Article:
HomeDiagramsDatabaseMapsForum
     

Go Back   SkyscraperPage Forum > Regional Sections > Canada

Reply

 
Thread Tools Display Modes
     
     
  #1  
Old Posted Aug 13, 2017, 9:50 PM
ainvan ainvan is offline
Registered User
 
Join Date: Jul 2007
Location: Toronto/Vancouver
Posts: 860
Cool The Great Canadian Urban Cycling Thread

Thread about Canadian urban cycling news, infrastructure, photos, ideas, etc.




Dunsmuir Separated Bike Lane by Paul Krueger, on Flickr


Vancouver Seawall - Stanley Park by abdallahh, on Flickr


Cycling on Union Street 1 by Paul Krueger, on Flickr


On The Right Path by Clayton Perry, on Flickr


IMG_4096 by Matt' Johnson, on Flickr


Seawall Saturdays by Clayton Perry, on Flickr


Bike Lanes by Clayton Perry, on Flickr


IMG_5981 by Neal Jennings, on Flickr


Burrard Bridge exit lane by Clark Nikolai, on Flickr


Burrard Bridge, Vancouver by Danielle Griscti, on Flickr
Reply With Quote
     
     
  #2  
Old Posted Aug 14, 2017, 1:52 AM
dreambrother808 dreambrother808 is offline
Registered User
 
Join Date: Jan 2008
Location: Vancouver
Posts: 2,319
Nice pics
Reply With Quote
     
     
  #3  
Old Posted Aug 20, 2017, 2:38 PM
Coldrsx's Avatar
Coldrsx Coldrsx is offline
Community Guy
 
Join Date: Dec 2003
Location: Edmonton
Posts: 52,357
This past June Edmonton opened up its protected Downtown complete grid. It strategically connects all of the multi-use/bikeways coming into the core.


http://www.metronews.ca


http://i0.wp.com/media.globalnews.ca


https://static1.squarespace.com/stat...pg?format=750w


www.twitter.com/ianoyeg
__________________
"The destructive effects of automobiles are much less a cause than a symptom of our incompetence at city building" - Jane Jacobs 1961ish

Wake me up when I can see skyscrapers
Reply With Quote
     
     
  #4  
Old Posted Aug 20, 2017, 3:34 PM
speedog's Avatar
speedog speedog is offline
Moran supreme
 
Join Date: Sep 2010
Posts: 2,439
The city of Calgary is reported to have North America's largest bicycle path network at almost 900 km of pathways and trail's - Google Maps Calgary bicycle network and this is not entirely up to date.

Seattle surprises me with only a 215km bicycle path network. Even Portland at 560km is quite surprising.
__________________
Just a wee bit below average prairie boy in Canada's third largest city and fourth largest CMA

Last edited by speedog; Aug 20, 2017 at 4:00 PM.
Reply With Quote
     
     
  #5  
Old Posted Aug 20, 2017, 4:23 PM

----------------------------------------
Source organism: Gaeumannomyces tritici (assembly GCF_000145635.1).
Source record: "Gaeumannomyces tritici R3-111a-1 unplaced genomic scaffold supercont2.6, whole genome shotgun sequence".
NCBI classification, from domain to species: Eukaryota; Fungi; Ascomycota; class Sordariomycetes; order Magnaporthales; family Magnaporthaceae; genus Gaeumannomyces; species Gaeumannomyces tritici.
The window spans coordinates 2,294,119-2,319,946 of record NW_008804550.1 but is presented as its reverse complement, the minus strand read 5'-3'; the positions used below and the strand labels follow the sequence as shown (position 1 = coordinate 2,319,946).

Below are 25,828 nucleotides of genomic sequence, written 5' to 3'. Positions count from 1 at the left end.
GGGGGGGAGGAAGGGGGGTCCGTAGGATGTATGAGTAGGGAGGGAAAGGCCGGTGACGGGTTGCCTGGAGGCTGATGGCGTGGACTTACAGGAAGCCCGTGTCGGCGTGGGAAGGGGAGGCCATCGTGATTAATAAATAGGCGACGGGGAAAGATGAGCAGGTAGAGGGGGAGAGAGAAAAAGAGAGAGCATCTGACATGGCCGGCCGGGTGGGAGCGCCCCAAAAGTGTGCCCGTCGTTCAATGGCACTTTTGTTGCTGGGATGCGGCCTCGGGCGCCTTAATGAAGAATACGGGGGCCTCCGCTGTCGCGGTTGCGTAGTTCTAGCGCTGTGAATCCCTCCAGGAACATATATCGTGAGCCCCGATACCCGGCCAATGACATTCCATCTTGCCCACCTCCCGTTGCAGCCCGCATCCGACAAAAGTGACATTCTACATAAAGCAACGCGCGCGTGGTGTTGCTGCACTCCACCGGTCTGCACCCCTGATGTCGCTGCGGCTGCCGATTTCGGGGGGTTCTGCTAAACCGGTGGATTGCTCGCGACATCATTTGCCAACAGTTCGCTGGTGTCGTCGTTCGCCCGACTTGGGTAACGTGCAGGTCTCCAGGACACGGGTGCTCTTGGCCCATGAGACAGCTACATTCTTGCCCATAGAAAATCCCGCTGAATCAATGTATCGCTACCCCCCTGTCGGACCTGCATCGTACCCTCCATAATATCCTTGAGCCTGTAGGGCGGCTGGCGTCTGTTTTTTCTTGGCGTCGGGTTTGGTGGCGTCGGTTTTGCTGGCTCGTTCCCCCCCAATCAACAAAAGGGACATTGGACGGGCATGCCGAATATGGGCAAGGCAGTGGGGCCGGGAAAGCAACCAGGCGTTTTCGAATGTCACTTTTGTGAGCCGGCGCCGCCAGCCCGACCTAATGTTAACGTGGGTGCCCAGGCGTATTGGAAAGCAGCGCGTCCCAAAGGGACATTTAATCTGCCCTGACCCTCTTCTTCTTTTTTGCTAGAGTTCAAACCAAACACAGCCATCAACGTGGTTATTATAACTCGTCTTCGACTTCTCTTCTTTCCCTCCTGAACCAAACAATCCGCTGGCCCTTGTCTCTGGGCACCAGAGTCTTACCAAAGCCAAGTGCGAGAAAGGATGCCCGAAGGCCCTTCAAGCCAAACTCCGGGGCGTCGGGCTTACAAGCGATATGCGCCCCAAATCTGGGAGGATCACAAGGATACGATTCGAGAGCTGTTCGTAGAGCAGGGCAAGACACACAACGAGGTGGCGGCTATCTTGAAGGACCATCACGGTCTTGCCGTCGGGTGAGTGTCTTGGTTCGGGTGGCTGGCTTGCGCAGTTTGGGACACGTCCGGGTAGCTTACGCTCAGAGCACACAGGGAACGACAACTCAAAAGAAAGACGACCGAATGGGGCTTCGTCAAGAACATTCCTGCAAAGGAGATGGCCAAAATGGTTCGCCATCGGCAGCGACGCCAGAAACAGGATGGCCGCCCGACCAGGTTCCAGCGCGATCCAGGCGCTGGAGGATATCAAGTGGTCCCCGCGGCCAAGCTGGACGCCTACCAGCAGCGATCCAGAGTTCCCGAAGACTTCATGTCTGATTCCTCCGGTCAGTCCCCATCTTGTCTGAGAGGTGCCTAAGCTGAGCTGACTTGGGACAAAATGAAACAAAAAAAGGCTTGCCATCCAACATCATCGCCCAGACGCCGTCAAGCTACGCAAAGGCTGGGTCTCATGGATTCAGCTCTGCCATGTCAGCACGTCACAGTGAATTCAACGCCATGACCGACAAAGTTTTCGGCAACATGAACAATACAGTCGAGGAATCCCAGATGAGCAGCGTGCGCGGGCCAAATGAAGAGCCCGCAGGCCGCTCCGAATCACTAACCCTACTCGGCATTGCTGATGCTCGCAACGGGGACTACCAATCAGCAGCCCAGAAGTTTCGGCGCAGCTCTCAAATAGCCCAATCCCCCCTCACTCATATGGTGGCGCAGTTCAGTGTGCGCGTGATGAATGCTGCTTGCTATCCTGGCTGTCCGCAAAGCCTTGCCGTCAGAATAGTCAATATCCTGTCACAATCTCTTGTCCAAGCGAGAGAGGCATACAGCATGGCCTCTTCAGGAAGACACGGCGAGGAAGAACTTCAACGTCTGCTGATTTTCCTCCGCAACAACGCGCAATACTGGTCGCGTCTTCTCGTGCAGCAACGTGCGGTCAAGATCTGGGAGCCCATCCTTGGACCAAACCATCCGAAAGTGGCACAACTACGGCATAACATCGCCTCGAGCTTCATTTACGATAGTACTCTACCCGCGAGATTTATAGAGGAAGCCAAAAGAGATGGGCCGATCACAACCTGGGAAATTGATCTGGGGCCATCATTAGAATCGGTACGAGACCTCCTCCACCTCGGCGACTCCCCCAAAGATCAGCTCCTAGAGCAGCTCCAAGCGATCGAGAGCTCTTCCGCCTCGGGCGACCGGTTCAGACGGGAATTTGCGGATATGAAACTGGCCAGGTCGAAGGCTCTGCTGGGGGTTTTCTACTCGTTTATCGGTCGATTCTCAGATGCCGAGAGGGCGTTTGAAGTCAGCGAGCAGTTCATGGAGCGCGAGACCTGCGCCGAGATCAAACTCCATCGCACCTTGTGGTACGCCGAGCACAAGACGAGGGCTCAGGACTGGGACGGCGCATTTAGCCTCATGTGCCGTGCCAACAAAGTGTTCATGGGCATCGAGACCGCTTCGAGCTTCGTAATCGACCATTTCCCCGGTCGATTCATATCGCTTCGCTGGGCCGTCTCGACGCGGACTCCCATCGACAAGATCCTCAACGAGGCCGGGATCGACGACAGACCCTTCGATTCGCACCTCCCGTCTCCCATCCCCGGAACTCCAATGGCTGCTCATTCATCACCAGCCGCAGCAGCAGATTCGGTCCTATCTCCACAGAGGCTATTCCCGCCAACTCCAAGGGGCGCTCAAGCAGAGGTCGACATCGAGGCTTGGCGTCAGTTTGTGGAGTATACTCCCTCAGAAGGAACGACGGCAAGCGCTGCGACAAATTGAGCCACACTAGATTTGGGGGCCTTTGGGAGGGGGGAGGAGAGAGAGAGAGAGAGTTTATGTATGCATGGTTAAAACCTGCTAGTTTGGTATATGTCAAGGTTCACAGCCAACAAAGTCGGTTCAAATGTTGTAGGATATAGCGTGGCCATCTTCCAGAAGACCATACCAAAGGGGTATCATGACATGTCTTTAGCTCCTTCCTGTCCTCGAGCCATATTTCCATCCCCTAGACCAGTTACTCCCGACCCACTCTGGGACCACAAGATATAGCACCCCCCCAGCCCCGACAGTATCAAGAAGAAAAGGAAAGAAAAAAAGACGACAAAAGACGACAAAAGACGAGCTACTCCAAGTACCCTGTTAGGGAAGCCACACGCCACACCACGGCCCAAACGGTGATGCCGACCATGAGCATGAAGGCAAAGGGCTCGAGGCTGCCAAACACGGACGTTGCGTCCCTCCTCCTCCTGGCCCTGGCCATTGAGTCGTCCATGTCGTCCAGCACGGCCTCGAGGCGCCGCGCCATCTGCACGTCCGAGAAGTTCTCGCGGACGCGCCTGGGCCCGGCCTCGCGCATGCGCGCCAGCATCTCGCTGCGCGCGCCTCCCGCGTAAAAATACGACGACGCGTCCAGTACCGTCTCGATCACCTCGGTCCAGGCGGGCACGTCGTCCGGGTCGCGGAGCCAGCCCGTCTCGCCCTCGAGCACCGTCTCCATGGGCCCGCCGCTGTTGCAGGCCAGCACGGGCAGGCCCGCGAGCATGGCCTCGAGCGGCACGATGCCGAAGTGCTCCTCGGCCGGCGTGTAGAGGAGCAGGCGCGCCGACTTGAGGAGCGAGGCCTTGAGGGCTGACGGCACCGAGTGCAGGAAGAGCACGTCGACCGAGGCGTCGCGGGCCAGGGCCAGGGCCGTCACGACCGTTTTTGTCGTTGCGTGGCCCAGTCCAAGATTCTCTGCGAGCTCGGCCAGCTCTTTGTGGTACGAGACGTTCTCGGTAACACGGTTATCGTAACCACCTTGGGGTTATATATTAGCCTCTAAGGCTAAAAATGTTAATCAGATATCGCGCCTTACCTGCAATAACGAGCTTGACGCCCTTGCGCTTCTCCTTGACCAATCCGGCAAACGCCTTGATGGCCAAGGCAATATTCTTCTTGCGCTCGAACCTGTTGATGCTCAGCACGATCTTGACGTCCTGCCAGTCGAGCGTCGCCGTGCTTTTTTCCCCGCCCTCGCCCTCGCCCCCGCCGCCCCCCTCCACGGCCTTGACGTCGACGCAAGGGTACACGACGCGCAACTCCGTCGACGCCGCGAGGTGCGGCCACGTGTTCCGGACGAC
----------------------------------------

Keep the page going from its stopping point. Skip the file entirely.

WhipperSnapper's Avatar
WhipperSnapper WhipperSnapper is offline
I am the law!
 
Join Date: Sep 2002
Location: Toronto+
Posts: 16,471
I wouldn't have thought Portland would have 560 kilometres. It's not that big of a city. Or, does that include trails and on street?
Reply With Quote
     
     
  #6  
Old Posted Aug 20, 2017, 4:58 PM
speedog's Avatar
speedog speedog is offline
Moran supreme
 
Join Date: Sep 2010
Posts: 2,439
Quote:
Originally Posted by WhipperSnapper View Post
I wouldn't have thought Portland would have 560 kilometres. It's not that big of a city. Or, does that include trails and on street?
Probably includes trails and on street and it's probably respectable for a city of 640,000 people. The city of Toronto at 2.8 million people has bicycle network than is not significantly larger than Portland's.
__________________
Just a wee bit below average prairie boy in Canada's third largest city and fourth largest CMA
Reply With Quote
     
     
  #7  
Old Posted Aug 20, 2017, 5:11 PM
MonctonRad's Avatar
MonctonRad MonctonRad is offline
Wildcats Rule!!
 
Join Date: Jun 2008
Location: Moncton NB
Posts: 16,146
Here is the map of planned and proposed trails in the city of Moncton. Both Dieppe and Riverview have similar trail systems giving the metro area an impressive network for it's size (CMA 150,000)



The Northwest Trail in particular is quite popular. It allows pedestrians and cyclists from the far northwestern fringe of the city direct access to the city core, almost entirely on a system of entirely grade separated trails completely removed from competing vehicular traffic. Our mayor Dawn Arnold uses this trail almost every day to cycle to work at city hall (over a distance of about 8 km or so).
__________________
Go 'Cats Go
Reply With Quote
     
     
  #8  
Old Posted Aug 20, 2017, 5:19 PM
GreaterMontréal's Avatar
GreaterMontréal GreaterMontréal is offline
Registered User
 
Join Date: Dec 2013
Posts: 3,692
Calgary is 825.56 km2.
__________________
pas tellement
Reply With Quote
     
     
  #9  
Old Posted Aug 20, 2017, 6:06 PM
speedog's Avatar
speedog speedog is offline
Moran supreme
 
Join Date: Sep 2010
Posts: 2,439
Quote:
Originally Posted by GreaterMontréal View Post
Calgary is 825.56 km2.
That's the city of Calgary's land area - the total length of Calgary's bivyvle network is like I stated previously, relative city of Calgary web page.
__________________
Just a wee bit below average prairie boy in Canada's third largest city and fourth largest CMA
Reply With Quote
     
     
  #10  
Old Posted Aug 20, 2017, 6:08 PM
speedog's Avatar
speedog speedog is offline
Moran supreme
 
Join Date: Sep 2010
Posts: 2,439
Quote:
Originally Posted by MonctonRad View Post
Here is the map of planned and proposed trails in the city of Moncton. Both Dieppe and Riverview have similar trail systems giving the metro area an impressive network for it's size (CMA 150,000)



The Northwest Trail in particular is quite popular. It allows pedestrians and cyclists from the far northwestern fringe of the city direct access to the city core, almost entirely on a system of entirely grade separated trails completely removed from competing vehicular traffic. Our mayor Dawn Arnold uses this trail almost every day to cycle to work at city hall (over a distance of about 8 km or so).
All of the numbers quoted so far have been for actual cities, to start throwing CMA numbers into the mix just starts muddying everything up.
__________________
Just a wee bit below average prairie boy in Canada's third largest city and fourth largest CMA